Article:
Katy Perry went for a ride to Hawaii and came back with a song that should put to dance to Harley-Davidson.
Last month, Perry released “Harleys in Hawaii”, a song inspired by the idyll tropical with her fiancé, the actor Orlando Bloom. In a matter of two weeks, had been heard 20 million times on Spotify, and the music video of the song —in which the pop star leads the way and is co-pilot of some Harley— has been watched over 12 million times.
Today, many brands invest so much in advertising indirectly, to the influential of the social networks such as in advertisements. Perry is very popular in social networks, as it has more than 100 million followers in Twitter and 80 million in Instagram. However, everything that made Harley-Davidson in exchange for great exposure to your huge base of fans was to give motorcycles to the video.
Although Perry does not look like the typical client of Harley —it is not, by the way— the company has long recognized that it should replace your main base of customers: the older men. Motorcyclists more young people in general and women in particular, are a great marketing approach for the company. To attract the audience Harley depended mainly on a new electric motorcycle, the LiveWire, but recently had to stop production to solve a problem of load.
Perry described the creation of the song to Zach Sang, host of radio transmission in direct and pódcast in Los Angeles.
“We rented a Harley because only we were there a few days,” he said. “I specifically remember where I was, the corner where I was on Oahu. When we gave him back, I whispered to Orlando that I would write a song called ‘Harleys in Hawaii’”.
Not only he wrote the song. Also hired a coach to teach him to ride a motorcycle for the music video.
Harley-Davidson knew nothing about the new passion of Perry by motorcycles until after I had recorded the song.
“We learned in the last week of June through his label, and the video was filmed in early July,” said Jenny Lowney, who manages the indirect advertising of the company in film and on television, with influential personalities in social networks.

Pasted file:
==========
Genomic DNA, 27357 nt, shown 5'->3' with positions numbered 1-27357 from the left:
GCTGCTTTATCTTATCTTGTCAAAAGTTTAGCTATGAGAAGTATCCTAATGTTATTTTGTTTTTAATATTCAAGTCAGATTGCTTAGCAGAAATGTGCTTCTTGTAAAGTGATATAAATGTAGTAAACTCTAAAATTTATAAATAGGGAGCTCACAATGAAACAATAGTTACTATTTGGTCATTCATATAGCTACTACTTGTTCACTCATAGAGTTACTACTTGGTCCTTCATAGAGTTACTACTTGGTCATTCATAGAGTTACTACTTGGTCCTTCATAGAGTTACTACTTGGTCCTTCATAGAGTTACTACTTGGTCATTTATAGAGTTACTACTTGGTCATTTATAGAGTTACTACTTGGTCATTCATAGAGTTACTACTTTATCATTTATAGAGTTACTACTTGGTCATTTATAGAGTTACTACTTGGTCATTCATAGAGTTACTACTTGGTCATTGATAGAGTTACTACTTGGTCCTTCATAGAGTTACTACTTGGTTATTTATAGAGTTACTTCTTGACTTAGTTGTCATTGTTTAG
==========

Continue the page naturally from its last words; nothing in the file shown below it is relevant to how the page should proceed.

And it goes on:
The combined effect of the music video of Perry, a video behind-the-scenes, and other short filmed at the Harley-Davidson museum in Milwaukee —not to mention a series of publications in their accounts of Instagram and Twitter— equivalent of a campaign incredible with an influent that the troubled manufacturer of motorcycles obtained at virtually no cost.
“We work with our local dealer on Kauai to be able to have motorcycles in the video. That’s all we did,” said Lowney. (Harley-Davidson also paid what it described as a “nominal fee” to Universal Music Group for digital assets —pictures and video clips— and you can use them in their own social networks).
Sales of Harley have been decreasing. Last year, for the second consecutive year, the sales of motorcycles in the united States decreased by 10 percent compared with the previous year and, over the first nine months of 2019, domestic sales decreased by over 5 percent compared with the same period in 2018.
At this time, it is still impossible to know the value that will have this exhibition for advertising with women from 13 to 21 years for the manufacturer of motorcycles of 116 years. However, we gave it a try. We talked with the leaders of the three main agencies that specialize in advertising with personalities that influence in social networks.
“They have a lot of luck,” said Mae Karwowski, founder and executive director of Obviously. “She created a lot of content for Harley and with a positioning evident that this is a new symbol of feminist. We talk a lot about authenticity in the advertising of influential and it is clear that she is passionate about this.”
The calculations Karwowski were awesome. “If only we saw what Katy would win by indirect advertising in their social media channels, I think we might be talking of more than 40 million dollars, and not even we would be taking into account the value of all the live streams on Spotify, or the 11,000 publications of fans with the tag #HarleysinHawaii”.
“I would organize a group of girls or ambassadors of mark who will teach other women to use motorcycles to take advantage of this opportunity”, he added.
Mike Craddock, director of Kairos Media, was more conservative. “The integration of product has a value of less than seven figures, according to our opinion”, he wrote in an email.
Although “it is an opportunity great and is generating a lot of interest in Harley, the attention spans of people are incredibly short,” added Craddock. “For brands to make a difference with time, the inflow must produce authentic content consistently, and become ambassadors of specific products”.
Joe Gagliese, co-founder of Viral Nation, which describes itself as a “global advertising agency of influential”, provided the calculation is the lowest of all, with “over a million”.
The wide range of estimates illustrates the level to which this branch of marketing remains an inexact science. However, the three experts were in agreement that the motorcycle company should take advantage of the exposure to establish brand awareness in the long term among fans of the singer.
Even at a lower level, “Harleys in Hawaii” was a gift for the ad team of Harley in Milwaukee.
“We strive to find opportunities for indirect advertising and generate other to introduce our brand in these times of cultural,” said Paul James, the head of public relations of the company. “But sometimes the artists simply decide that they must choose Harley and come to us.”